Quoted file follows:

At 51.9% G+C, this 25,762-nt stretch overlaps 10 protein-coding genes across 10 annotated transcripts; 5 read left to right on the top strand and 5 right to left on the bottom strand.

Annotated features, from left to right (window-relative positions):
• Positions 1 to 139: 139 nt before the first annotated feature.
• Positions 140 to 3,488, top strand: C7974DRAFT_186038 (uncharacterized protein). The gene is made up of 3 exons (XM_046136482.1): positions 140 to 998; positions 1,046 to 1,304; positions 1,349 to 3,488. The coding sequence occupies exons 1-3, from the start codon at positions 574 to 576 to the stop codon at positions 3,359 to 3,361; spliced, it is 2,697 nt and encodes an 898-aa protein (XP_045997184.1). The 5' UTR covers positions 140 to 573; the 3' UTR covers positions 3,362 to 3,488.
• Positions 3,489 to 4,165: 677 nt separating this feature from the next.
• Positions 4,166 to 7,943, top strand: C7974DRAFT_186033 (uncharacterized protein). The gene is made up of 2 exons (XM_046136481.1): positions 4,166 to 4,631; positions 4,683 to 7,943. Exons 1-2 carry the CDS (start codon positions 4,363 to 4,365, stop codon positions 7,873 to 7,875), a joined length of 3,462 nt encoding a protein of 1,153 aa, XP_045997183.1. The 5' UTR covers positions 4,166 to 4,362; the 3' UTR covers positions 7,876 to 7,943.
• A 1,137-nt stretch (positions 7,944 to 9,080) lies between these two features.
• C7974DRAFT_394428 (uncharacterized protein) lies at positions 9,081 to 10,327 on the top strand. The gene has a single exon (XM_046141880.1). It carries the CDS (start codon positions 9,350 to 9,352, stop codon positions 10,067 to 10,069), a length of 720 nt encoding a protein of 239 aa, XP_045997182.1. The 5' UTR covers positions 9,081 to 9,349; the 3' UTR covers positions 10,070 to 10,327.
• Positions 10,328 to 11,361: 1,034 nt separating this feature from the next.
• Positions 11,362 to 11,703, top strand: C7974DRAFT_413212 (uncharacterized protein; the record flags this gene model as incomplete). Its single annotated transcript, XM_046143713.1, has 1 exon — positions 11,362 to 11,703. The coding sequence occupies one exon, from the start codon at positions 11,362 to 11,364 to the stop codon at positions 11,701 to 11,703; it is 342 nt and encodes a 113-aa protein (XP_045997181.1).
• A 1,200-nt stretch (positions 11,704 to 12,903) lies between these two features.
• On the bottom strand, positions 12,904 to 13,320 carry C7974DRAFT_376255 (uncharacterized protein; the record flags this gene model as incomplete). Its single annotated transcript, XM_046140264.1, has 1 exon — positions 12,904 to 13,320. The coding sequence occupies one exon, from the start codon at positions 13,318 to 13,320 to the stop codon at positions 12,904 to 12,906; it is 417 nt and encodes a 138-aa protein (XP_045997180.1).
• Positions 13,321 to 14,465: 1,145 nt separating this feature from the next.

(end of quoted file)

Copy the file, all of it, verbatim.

At 51.9% G+C, this 25,762-nt stretch overlaps 10 protein-coding genes across 10 annotated transcripts; 5 read left to right on the top strand and 5 right to left on the bottom strand.

Annotated features, from left to right (window-relative positions):
• Positions 1 to 139: 139 nt before the first annotated feature.
• Positions 140 to 3,488, top strand: C7974DRAFT_186038 (uncharacterized protein). The gene is made up of 3 exons (XM_046136482.1): positions 140 to 998; positions 1,046 to 1,304; positions 1,349 to 3,488. The coding sequence occupies exons 1-3, from the start codon at positions 574 to 576 to the stop codon at positions 3,359 to 3,361; spliced, it is 2,697 nt and encodes an 898-aa protein (XP_045997184.1). The 5' UTR covers positions 140 to 573; the 3' UTR covers positions 3,362 to 3,488.
• Positions 3,489 to 4,165: 677 nt separating this feature from the next.
• Positions 4,166 to 7,943, top strand: C7974DRAFT_186033 (uncharacterized protein). The gene is made up of 2 exons (XM_046136481.1): positions 4,166 to 4,631; positions 4,683 to 7,943. Exons 1-2 carry the CDS (start codon positions 4,363 to 4,365, stop codon positions 7,873 to 7,875), a joined length of 3,462 nt encoding a protein of 1,153 aa, XP_045997183.1. The 5' UTR covers positions 4,166 to 4,362; the 3' UTR covers positions 7,876 to 7,943.
• A 1,137-nt stretch (positions 7,944 to 9,080) lies between these two features.
• C7974DRAFT_394428 (uncharacterized protein) lies at positions 9,081 to 10,327 on the top strand. The gene has a single exon (XM_046141880.1). It carries the CDS (start codon positions 9,350 to 9,352, stop codon positions 10,067 to 10,069), a length of 720 nt encoding a protein of 239 aa, XP_045997182.1. The 5' UTR covers positions 9,081 to 9,349; the 3' UTR covers positions 10,070 to 10,327.
• Positions 10,328 to 11,361: 1,034 nt separating this feature from the next.
• Positions 11,362 to 11,703, top strand: C7974DRAFT_413212 (uncharacterized protein; the record flags this gene model as incomplete). Its single annotated transcript, XM_046143713.1, has 1 exon — positions 11,362 to 11,703. The coding sequence occupies one exon, from the start codon at positions 11,362 to 11,364 to the stop codon at positions 11,701 to 11,703; it is 342 nt and encodes a 113-aa protein (XP_045997181.1).
• A 1,200-nt stretch (positions 11,704 to 12,903) lies between these two features.
• On the bottom strand, positions 12,904 to 13,320 carry C7974DRAFT_376255 (uncharacterized protein; the record flags this gene model as incomplete). Its single annotated transcript, XM_046140264.1, has 1 exon — positions 12,904 to 13,320. The coding sequence occupies one exon, from the start codon at positions 13,318 to 13,320 to the stop codon at positions 12,904 to 12,906; it is 417 nt and encodes a 138-aa protein (XP_045997180.1).
• Positions 13,321 to 14,465: 1,145 nt separating this feature from the next.